The Four Types of Savings Accounts That Everyone Should Have

When it comes to finances, it’s important to be organized. Organization keeps you on track with your goals, makes it easier to budget, and helps you stay sane during tax time.

One part of your finances that can messy,  if not organized properly, is your savings. With so many different things to set money aside for, it’s best to split it up. My favorite approach is having multiple accounts for various purposes. Here are four types of savings accounts that I think everyone should have:

Emergency Savings

An emergency savings account, or “emergency fund”, is the most important savings account you should have. It’s meant to bail you out of tight situations, in which you would’ve otherwise needed to go into debt.

There are countless circumstances where emergency savings come in handy. Here are a few examples:

  • Job loss
  • Home repairs
  • Car repairs
  • Natural disaster
  • Death in the family
  • Large medical bill

It’s recommended that you have three to six months of expenses in your emergency savings account. If you live in a dual-income household and have no dependents, you won’t need as big of an emergency fund as someone who lives in a one-income household and has dependents.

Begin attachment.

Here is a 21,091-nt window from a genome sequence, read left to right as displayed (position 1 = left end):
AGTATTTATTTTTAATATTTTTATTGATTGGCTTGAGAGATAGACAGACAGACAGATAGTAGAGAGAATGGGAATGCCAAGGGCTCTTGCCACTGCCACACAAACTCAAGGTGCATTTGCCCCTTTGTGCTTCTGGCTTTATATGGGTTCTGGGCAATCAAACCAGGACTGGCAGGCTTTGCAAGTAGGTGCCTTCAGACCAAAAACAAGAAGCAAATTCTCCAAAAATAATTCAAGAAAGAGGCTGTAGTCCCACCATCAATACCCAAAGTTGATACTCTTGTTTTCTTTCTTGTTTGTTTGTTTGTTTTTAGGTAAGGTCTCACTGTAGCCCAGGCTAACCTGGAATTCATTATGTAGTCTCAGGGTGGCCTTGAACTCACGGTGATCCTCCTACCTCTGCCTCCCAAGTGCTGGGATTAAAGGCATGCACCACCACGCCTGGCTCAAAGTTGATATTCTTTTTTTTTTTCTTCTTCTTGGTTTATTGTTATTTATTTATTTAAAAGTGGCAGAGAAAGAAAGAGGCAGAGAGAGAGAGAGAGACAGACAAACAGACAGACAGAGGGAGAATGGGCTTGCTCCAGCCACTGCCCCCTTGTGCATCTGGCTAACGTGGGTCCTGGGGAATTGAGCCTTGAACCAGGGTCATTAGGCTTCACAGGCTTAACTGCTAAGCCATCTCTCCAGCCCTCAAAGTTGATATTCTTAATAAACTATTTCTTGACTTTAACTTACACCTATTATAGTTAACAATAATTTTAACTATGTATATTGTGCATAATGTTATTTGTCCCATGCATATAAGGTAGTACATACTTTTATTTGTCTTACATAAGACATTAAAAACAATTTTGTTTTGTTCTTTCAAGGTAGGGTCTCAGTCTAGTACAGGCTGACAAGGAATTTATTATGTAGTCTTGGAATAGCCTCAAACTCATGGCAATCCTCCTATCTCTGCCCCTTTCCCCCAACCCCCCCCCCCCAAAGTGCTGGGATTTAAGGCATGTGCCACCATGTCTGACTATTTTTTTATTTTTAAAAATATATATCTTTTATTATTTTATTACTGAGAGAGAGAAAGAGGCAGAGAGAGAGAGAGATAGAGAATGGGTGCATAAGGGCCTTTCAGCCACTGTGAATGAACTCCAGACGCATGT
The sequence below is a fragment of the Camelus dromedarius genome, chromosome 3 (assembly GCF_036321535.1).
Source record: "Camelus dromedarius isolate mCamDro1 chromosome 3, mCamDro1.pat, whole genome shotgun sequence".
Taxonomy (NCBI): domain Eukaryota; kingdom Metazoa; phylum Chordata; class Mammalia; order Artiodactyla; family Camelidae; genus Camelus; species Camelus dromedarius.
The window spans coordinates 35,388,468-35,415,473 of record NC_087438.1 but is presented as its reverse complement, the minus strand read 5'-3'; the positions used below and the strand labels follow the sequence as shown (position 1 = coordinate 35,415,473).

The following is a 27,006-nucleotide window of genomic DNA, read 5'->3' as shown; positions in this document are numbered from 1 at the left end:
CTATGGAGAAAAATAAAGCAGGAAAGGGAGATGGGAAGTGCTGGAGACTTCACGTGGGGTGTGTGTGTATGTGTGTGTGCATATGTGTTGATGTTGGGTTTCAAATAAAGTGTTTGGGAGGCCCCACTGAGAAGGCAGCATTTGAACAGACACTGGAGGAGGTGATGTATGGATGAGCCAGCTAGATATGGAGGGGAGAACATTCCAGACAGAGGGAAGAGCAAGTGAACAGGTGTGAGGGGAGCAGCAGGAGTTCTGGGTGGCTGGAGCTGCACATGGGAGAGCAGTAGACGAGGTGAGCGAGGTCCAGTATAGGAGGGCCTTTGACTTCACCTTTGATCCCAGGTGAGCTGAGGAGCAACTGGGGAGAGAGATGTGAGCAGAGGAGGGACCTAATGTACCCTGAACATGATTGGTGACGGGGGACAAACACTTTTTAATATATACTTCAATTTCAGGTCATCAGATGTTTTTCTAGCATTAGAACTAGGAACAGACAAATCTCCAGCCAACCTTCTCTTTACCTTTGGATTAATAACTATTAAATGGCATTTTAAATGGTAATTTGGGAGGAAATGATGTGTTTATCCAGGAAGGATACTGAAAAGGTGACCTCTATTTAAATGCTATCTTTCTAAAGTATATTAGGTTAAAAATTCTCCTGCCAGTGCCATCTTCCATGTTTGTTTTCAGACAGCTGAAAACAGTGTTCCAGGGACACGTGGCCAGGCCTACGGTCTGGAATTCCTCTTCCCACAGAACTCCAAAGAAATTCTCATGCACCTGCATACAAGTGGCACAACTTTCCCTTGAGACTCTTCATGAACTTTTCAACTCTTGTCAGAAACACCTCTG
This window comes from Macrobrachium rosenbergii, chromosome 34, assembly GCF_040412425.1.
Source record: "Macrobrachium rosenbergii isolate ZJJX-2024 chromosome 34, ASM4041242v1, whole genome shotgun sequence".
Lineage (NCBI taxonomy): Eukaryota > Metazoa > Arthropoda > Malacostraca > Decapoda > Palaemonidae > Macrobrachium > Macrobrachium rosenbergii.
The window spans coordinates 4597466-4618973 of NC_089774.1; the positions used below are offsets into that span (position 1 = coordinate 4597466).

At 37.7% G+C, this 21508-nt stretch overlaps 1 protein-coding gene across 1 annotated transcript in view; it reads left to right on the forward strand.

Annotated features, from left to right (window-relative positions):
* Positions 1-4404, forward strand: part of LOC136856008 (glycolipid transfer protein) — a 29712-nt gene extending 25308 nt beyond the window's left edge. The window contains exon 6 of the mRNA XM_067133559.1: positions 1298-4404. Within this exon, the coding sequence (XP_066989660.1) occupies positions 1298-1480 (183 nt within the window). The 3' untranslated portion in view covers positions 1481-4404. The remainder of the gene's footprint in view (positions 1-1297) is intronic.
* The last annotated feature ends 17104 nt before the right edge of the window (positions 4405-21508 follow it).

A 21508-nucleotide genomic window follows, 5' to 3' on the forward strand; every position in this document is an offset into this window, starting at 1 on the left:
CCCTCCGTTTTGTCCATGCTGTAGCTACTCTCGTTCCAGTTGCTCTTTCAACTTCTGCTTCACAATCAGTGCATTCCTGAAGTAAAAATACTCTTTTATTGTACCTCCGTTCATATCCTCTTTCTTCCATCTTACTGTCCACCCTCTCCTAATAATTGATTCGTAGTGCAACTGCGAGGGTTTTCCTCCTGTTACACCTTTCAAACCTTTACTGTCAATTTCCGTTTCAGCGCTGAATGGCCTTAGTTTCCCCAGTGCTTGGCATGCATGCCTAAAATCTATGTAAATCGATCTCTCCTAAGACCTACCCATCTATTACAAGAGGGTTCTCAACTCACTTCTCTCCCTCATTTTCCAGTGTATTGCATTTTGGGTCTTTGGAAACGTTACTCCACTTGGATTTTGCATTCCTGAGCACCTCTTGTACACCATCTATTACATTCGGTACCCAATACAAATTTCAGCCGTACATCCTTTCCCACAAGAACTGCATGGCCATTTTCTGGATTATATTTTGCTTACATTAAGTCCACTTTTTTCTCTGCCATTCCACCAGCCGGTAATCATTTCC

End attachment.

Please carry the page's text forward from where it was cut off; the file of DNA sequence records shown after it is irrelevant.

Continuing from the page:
The best place to keep your emergency savings is in a high-yield savings account. This is liquid enough for easy access and still earns you a little bit of interest while you’re not using it. There are quite a few online banks that offer high-yield savings accounts, including Synchrony Bank, GS Bank, Ally Bank, and Capital One 360. As of June 2018, their rates ranged from 1.75% down to 1.60%.

Short-Term Savings

Once you’ve saved enough in your emergency savings account, it’s time to establish your short-term and long-term savings goals. Short-term savings goals are meant for things you plan to purchase/spend money on within the next five years. For some, that might be a vacation, a wedding, a car, a house, a new TV, or new furniture.

Money for short-term goals shouldn’t be invested in the stock market. It’s too volatile for a period of savings under five years. Instead, consider saving your money in a high-yield savings account, a certificate of deposit (CD), or money market account. All three of these options offer you a small return on your money but the security that your money will not lose value in such a short amount of time.

One note about CDs: your money is tied up in the account for a period of time, and usually can’t be touched without incurring a penalty fee. (Ally Bank offers a No Penalty CD option, but it includes a lower interest rate.) Only choose a CD if you’re sure you won’t need to dip into the money for anything during the length of time you have your money in the account.

Long-Term Savings

You can save for short-term goals and long-term goals at the same time. Two examples of typical long-term goals are college and retirement. Saving for long-term goals usually involves investing your money in the stock market, since you have more time to ride out the volatility.